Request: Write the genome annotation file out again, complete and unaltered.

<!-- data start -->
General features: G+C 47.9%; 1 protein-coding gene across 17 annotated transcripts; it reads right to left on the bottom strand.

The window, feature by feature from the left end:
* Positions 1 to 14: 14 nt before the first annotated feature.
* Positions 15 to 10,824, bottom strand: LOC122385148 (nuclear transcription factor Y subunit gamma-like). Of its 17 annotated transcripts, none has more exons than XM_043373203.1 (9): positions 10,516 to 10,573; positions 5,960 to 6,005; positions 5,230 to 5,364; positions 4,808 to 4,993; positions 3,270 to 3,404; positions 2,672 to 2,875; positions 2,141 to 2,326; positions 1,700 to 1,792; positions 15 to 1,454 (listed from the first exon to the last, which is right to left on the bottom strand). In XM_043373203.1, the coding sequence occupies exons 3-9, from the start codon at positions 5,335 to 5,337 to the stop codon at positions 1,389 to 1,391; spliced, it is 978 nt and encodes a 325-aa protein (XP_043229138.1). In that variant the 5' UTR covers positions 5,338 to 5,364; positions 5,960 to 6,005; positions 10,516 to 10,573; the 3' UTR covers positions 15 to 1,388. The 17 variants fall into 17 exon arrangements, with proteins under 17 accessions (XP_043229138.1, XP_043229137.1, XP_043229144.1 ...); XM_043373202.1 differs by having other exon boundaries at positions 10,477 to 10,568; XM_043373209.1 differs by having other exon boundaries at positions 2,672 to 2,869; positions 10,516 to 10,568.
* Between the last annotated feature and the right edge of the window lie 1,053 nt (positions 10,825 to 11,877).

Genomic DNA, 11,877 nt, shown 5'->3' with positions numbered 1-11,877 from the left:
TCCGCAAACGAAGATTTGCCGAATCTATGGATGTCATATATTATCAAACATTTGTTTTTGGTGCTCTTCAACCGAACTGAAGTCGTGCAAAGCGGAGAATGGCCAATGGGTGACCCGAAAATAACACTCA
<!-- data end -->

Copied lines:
General features: G+C 47.9%; 1 protein-coding gene across 17 annotated transcripts; it reads right to left on the bottom strand.

The window, feature by feature from the left end:
* Positions 1 to 14: 14 nt before the first annotated feature.
* Positions 15 to 10,824, bottom strand: LOC122385148 (nuclear transcription factor Y subunit gamma-like). Of its 17 annotated transcripts, none has more exons than XM_043373203.1 (9): positions 10,516 to 10,573; positions 5,960 to 6,005; positions 5,230 to 5,364; positions 4,808 to 4,993; positions 3,270 to 3,404; positions 2,672 to 2,875; positions 2,141 to 2,326; positions 1,700 to 1,792; positions 15 to 1,454 (listed from the first exon to the last, which is right to left on the bottom strand). In XM_043373203.1, the coding sequence occupies exons 3-9, from the start codon at positions 5,335 to 5,337 to the stop codon at positions 1,389 to 1,391; spliced, it is 978 nt and encodes a 325-aa protein (XP_043229138.1). In that variant the 5' UTR covers positions 5,338 to 5,364; positions 5,960 to 6,005; positions 10,516 to 10,573; the 3' UTR covers positions 15 to 1,388. The 17 variants fall into 17 exon arrangements, with proteins under 17 accessions (XP_043229138.1, XP_043229137.1, XP_043229144.1 ...); XM_043373202.1 differs by having other exon boundaries at positions 10,477 to 10,568; XM_043373209.1 differs by having other exon boundaries at positions 2,672 to 2,869; positions 10,516 to 10,568.
* Between the last annotated feature and the right edge of the window lie 1,053 nt (positions 10,825 to 11,877).

Genomic DNA, 11,877 nt, shown 5'->3' with positions numbered 1-11,877 from the left:
TCCGCAAACGAAGATTTGCCGAATCTATGGATGTCATATATTATCAAACATTTGTTTTTGGTGCTCTTCAACCGAACTGAAGTCGTGCAAAGCGGAGAATGGCCAATGGGTGACCCGAAAATAACACTCA